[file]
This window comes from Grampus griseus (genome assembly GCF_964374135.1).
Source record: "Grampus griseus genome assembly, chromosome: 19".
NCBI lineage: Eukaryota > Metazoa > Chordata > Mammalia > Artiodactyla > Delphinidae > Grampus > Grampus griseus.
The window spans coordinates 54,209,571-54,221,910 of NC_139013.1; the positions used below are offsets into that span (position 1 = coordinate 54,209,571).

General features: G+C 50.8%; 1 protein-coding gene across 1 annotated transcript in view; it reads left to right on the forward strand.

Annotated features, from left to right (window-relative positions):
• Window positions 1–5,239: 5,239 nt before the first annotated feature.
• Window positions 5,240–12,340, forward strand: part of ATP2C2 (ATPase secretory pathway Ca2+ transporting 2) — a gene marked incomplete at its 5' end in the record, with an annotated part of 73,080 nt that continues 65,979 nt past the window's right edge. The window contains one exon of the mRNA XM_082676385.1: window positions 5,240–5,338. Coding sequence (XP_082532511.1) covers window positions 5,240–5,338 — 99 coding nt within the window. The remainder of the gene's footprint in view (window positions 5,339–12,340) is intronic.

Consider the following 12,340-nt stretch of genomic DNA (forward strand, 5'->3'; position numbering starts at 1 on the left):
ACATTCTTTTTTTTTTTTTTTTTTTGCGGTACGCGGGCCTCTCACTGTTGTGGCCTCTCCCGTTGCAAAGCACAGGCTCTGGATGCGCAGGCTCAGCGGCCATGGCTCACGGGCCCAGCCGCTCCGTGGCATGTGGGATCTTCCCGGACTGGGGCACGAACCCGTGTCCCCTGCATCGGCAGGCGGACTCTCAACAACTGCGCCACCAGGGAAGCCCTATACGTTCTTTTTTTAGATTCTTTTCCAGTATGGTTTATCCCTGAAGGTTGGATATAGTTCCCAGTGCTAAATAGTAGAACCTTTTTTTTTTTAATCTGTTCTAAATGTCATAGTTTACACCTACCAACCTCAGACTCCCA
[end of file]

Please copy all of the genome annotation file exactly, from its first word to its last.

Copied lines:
This window comes from Grampus griseus (genome assembly GCF_964374135.1).
Source record: "Grampus griseus genome assembly, chromosome: 19".
NCBI lineage: Eukaryota > Metazoa > Chordata > Mammalia > Artiodactyla > Delphinidae > Grampus > Grampus griseus.
The window spans coordinates 54,209,571-54,221,910 of NC_139013.1; the positions used below are offsets into that span (position 1 = coordinate 54,209,571).

General features: G+C 50.8%; 1 protein-coding gene across 1 annotated transcript in view; it reads left to right on the forward strand.

Annotated features, from left to right (window-relative positions):
• Window positions 1–5,239: 5,239 nt before the first annotated feature.
• Window positions 5,240–12,340, forward strand: part of ATP2C2 (ATPase secretory pathway Ca2+ transporting 2) — a gene marked incomplete at its 5' end in the record, with an annotated part of 73,080 nt that continues 65,979 nt past the window's right edge. The window contains one exon of the mRNA XM_082676385.1: window positions 5,240–5,338. Coding sequence (XP_082532511.1) covers window positions 5,240–5,338 — 99 coding nt within the window. The remainder of the gene's footprint in view (window positions 5,339–12,340) is intronic.

Consider the following 12,340-nt stretch of genomic DNA (forward strand, 5'->3'; position numbering starts at 1 on the left):
ACATTCTTTTTTTTTTTTTTTTTTTGCGGTACGCGGGCCTCTCACTGTTGTGGCCTCTCCCGTTGCAAAGCACAGGCTCTGGATGCGCAGGCTCAGCGGCCATGGCTCACGGGCCCAGCCGCTCCGTGGCATGTGGGATCTTCCCGGACTGGGGCACGAACCCGTGTCCCCTGCATCGGCAGGCGGACTCTCAACAACTGCGCCACCAGGGAAGCCCTATACGTTCTTTTTTTAGATTCTTTTCCAGTATGGTTTATCCCTGAAGGTTGGATATAGTTCCCAGTGCTAAATAGTAGAACCTTTTTTTTTTTAATCTGTTCTAAATGTCATAGTTTACACCTACCAACCTCAGACTCCCA